Schedule 2 of the regulations details the list of government departments and other specified bodies whose approval must be sought in order to include specified words and expressions in a company name.
Additionally, Companies House sets out the approval criteria for using sensitive words and expressions in Annex A. The approval criteria for other restricted words included in the regulations are set out in Annex B and Annex C.
If you wish to use any restricted words in your company name, you will need to include the required supporting documentation (email or letter of non-objection) with your company formation application, otherwise the proposed name will most likely be rejected.
It will be brought to your attention during the company name search if you’re using any sensitive or restricted words or expressions. The result will specify the word(s) in question and state that you may need to supply additional information to support the name.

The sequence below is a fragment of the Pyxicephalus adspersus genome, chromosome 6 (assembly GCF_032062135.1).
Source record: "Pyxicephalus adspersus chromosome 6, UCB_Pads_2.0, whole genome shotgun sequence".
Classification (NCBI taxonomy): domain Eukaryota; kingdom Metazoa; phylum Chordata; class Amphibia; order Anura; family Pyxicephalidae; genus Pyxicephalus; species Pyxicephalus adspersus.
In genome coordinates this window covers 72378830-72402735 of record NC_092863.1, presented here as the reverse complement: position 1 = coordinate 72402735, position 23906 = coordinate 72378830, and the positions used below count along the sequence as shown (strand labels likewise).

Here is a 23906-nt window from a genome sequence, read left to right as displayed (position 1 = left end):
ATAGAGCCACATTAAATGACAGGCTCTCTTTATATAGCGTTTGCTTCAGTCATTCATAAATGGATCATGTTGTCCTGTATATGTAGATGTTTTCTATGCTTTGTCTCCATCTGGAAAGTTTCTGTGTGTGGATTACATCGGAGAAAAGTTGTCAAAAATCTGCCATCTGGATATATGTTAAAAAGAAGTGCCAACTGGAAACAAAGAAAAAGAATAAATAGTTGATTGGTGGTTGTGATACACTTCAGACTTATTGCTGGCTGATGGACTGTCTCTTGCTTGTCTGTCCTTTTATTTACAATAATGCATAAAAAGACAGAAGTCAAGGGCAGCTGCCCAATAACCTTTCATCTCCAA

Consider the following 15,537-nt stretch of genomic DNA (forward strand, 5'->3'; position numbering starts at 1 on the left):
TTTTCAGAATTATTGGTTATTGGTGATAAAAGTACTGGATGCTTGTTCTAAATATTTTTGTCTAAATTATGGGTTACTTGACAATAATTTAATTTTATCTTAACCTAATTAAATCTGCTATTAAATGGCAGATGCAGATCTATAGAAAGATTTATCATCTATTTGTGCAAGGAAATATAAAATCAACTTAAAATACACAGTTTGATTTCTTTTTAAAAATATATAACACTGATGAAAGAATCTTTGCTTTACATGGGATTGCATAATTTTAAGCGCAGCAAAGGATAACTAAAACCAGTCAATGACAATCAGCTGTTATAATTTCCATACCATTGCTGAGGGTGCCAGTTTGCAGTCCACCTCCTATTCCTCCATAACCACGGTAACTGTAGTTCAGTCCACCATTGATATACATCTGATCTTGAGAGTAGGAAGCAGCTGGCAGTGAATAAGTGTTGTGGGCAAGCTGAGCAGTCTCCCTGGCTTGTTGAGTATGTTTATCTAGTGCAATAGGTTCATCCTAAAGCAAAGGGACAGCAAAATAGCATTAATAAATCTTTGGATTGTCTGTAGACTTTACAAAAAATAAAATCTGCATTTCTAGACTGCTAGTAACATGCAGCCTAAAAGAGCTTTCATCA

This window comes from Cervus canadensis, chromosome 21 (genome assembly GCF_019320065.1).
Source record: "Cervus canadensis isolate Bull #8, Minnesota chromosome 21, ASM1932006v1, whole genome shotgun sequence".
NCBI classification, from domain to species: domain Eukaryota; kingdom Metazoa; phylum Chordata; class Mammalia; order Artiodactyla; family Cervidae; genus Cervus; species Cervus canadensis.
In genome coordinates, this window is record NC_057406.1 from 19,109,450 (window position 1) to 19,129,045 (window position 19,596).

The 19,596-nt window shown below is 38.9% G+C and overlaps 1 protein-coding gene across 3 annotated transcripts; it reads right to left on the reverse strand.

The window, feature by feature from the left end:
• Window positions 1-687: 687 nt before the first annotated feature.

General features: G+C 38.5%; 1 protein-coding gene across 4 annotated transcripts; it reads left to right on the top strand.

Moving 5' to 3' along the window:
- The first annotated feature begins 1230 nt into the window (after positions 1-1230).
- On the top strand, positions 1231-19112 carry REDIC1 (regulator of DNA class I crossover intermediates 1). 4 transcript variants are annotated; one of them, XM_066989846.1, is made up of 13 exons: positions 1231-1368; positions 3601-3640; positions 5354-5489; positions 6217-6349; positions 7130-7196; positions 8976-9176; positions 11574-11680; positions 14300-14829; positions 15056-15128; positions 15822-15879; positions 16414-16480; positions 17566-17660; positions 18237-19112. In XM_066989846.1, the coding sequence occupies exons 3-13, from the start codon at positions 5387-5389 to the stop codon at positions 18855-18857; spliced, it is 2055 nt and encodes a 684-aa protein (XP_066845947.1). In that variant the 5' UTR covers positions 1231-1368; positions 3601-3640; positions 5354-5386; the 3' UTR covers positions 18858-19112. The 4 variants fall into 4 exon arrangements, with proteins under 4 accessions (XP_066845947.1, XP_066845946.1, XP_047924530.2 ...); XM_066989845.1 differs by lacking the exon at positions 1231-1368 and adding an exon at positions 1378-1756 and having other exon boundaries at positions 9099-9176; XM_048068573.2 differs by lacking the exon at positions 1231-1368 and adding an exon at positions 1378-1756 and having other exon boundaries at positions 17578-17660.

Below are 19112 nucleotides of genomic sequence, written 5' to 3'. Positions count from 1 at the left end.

Name is available - with a 'Sensitive Word'
UBER BANK LTD
Please note: The word(s) Bank is deemed sensitive. You may need to supply additional information to use it.
3. Must include 'limited' at the end of a company name
The registered name of any private company limited by shares or limited by guarantee must end with the word ‘Limited’ (or ‘Ltd’). If you register a Welsh company with a registered office address situated in Wales, the name can end with ‘Cyfyngedig’ (or ‘Cyf’) instead.
Companies House will automatically add ‘Limited’ to the end of your company name during the incorporation process, even if you do not include it on the application to incorporate. However, if you would like it to appear in a specific format (e.g., Limited, LIMITED, limited, Ltd, LTD, ltd, or any Welsh language equivalent) on the certificate of incorporation, you should enter it as such on the application form.